A player who is projected as just a league average starting quarterback can be much more valuable than a player as, say, an above-average angle player. But the corner may take a higher place in the draft. And the team that “reached” the quarterback may seem to be justified by the data, even if the player does not go out, simply because of the high value of the position.

One example is Daniel Jones, who was ranked 59th by ESPN before he was elected by the Giants in the sixth general election in 2019. To this extent, this is the second biggest achievement in the upper half of the first round since 2005. Experts have declared the choice “wrong” and they may be right. Many analysts have already called him a bust because he published below-average numbers every year when he was in the league. But he is the starting quarter; By measuring approximate value and others, it is willing to publish sufficient value for selection.

As the project continues, external analysis is gradually losing its relevance. As soon as the second round – and for the rest of the draft period – you can expect the experts to be of little service. Stealing is not stealing yet, but expected achievements are no longer achievements: A player who is in 50th place overall but in 100th place is likely to be just as valuable as he should be given his choice. This does not mean that the teams are brilliant; The draft is really more like a crash shot when you get to the middle of the round. But you do not need to pay too much attention to your team critics – or praisers.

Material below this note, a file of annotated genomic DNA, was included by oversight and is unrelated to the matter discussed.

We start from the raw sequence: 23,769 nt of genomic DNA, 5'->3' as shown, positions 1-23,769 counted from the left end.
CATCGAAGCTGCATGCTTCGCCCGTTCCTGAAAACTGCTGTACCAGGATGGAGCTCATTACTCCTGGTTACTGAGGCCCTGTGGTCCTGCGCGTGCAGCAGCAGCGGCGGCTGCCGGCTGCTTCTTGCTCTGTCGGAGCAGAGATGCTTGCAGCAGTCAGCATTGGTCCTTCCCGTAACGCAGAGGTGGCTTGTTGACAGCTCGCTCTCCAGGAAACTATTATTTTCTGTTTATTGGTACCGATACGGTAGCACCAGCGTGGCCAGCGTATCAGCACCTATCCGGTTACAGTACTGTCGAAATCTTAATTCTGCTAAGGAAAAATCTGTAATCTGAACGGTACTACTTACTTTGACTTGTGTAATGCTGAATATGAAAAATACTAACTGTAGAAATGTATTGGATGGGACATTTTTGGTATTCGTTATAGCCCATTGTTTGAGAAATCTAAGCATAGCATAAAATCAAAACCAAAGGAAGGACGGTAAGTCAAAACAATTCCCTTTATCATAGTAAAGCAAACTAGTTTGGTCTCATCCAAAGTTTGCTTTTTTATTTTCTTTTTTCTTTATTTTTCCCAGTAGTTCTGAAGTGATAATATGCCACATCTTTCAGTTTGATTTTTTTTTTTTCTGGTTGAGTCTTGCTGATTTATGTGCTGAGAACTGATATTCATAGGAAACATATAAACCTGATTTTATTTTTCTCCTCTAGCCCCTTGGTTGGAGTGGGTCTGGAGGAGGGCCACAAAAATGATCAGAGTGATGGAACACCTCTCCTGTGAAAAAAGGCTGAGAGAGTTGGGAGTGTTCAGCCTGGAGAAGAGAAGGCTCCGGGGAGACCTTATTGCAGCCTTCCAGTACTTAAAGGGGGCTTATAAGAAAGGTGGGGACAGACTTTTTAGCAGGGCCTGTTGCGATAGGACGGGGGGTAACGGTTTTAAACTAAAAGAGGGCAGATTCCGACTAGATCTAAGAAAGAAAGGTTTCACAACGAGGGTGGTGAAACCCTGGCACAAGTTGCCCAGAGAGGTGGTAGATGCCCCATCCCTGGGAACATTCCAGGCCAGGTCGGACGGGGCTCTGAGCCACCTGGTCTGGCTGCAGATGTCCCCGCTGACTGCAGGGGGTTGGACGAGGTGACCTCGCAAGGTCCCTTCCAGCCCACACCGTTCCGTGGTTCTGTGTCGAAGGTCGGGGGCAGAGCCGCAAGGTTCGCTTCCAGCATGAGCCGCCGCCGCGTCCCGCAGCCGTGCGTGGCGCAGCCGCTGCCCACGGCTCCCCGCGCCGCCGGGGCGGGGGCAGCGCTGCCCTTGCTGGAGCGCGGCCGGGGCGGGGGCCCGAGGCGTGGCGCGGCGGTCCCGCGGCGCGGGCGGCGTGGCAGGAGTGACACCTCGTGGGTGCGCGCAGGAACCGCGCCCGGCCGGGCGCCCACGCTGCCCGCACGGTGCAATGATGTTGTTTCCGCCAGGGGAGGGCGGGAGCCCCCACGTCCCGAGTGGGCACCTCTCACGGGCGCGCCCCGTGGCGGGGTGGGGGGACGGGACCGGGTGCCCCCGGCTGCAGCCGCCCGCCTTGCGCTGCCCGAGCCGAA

At this late stage, teams ’superior resources may give them a better chance than public analysts to determine value. Teams can select players who have a specific idea of ​​how they can use the player’s strengths and minimize weaknesses.

Teams also control the playing time. Reaching the third round is likely to give the third round player enough playing time; Seventh round stealing can be considered as an outside player, even if analysts were right about that player attacking.

In the most extreme cases, the possible victory of the experts may never have a chance to prove itself. Imagine Brady finally going undefeated – he finished 199th out of 254 voters – even though the experts put him at the peak of the mid-round, and imagine he never played the game.

According to the data, the experts looked wrong at his so high rank.


Josh Man participated in the report.

Leave a Comment

Your email address will not be published.